Human trafficking is a complex issue that is picked by many: NGOS, the United Nations, criminal justice systems and the list goes on. Yet, increasing exposure through various media outlets, including social media, has people incensed.
At present, I work with Media Voice Generation as the Chief Operating Officer of a show called Context with Lorna Dueck. The show is produced out of the CBC building in downtown Toronto and features impacting societal issues. I also chair a Global Taskforce on Human Trafficking with the World Evangelical Alliance in New York as part of my role as Senior Advisor –Social Justice. All to say: three months ago I received a phone call from a young man wanting to fight human trafficking. We arranged a meeting, and he and his friend entered the office with longboards (a longer version of skateboards) under their arms.
Most people don’t see the connection between long boarding and human trafficking. The two young men that proposed long boarding to raise awareness for those affected by trafficking found the link instinctive. A desire for change is passionately bridging that gap. Sparked by awareness, the two men responded to a call to action.
Passion to make a difference comes by being challenged in a variety of ways. Understanding how to cultivate awareness is important. Without having a feasible outlet or means of participating in change; it is easy to feel overwhelmed or slowly grow apathetic.
Commissioner Christine MacMillan (2nd from right) with young people eager to fight human trafficking with their longboards.
We are now establishing an organization with a mission statement which reads: “youth fighting human trafficking through longboarding.” The premise of the campaign is to have longboarders ride from city to city, town to town, and as they enter the city precinct they are followed by children and youth on skateboards getting on board figuratively and literally. Imagine rallies of hundreds of youth where longboarders find their soapbox.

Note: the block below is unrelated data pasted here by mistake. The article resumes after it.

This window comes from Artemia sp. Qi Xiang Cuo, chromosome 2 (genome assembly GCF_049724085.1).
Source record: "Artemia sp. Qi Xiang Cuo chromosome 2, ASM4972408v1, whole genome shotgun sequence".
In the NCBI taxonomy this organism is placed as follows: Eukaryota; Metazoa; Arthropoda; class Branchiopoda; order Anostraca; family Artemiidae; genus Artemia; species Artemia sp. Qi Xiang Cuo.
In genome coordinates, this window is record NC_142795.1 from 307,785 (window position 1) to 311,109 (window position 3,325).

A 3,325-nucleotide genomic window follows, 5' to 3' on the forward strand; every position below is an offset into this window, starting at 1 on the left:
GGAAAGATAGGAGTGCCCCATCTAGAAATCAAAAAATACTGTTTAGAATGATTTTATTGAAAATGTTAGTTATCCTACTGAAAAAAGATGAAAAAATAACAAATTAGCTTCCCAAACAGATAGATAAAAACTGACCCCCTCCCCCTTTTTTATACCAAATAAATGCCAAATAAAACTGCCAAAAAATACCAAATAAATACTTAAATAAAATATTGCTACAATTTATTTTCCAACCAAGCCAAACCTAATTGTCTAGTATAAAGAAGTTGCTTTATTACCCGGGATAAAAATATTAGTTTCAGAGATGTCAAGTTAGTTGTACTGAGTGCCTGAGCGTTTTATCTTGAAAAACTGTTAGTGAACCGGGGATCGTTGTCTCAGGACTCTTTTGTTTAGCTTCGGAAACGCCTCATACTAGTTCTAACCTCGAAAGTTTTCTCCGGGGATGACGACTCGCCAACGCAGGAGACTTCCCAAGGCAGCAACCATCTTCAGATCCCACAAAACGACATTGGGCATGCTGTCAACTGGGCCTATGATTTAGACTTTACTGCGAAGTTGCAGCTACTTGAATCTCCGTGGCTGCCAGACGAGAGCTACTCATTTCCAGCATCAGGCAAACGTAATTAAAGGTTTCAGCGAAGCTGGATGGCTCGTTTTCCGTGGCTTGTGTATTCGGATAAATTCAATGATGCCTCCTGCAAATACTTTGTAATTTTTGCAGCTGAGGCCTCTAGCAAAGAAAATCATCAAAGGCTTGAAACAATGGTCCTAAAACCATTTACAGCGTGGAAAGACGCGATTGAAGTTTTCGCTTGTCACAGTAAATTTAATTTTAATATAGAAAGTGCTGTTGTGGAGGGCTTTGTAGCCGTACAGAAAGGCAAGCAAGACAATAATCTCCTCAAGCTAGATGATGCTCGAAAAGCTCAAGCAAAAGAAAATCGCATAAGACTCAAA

This simple platform, bursting with enthusiasm and life, does not neglect the complexity of the issue. It aims to take action that appropriately addresses human trafficking. Realizing that this is a multi-dimensional issue with large cause and effect factors; the resultant campaign is an awakened response. Core goals include the prevention of victimization of slaves and the unification of people to stand against trafficking.
This energy and desire could be seen as naïve but the power of harnessing the passion of this grassroots movement is crucial in promoting global action. Human trafficking is in the main stream of society. Defeating human trafficking may take more people using the lens of their passions and gifts to tackle the issue.
Commissioner Christine MacMillan is Senior Advisor for Social Justice at the World Evangelical Alliance and also chairs the WEA Global Human Trafficking Task Force.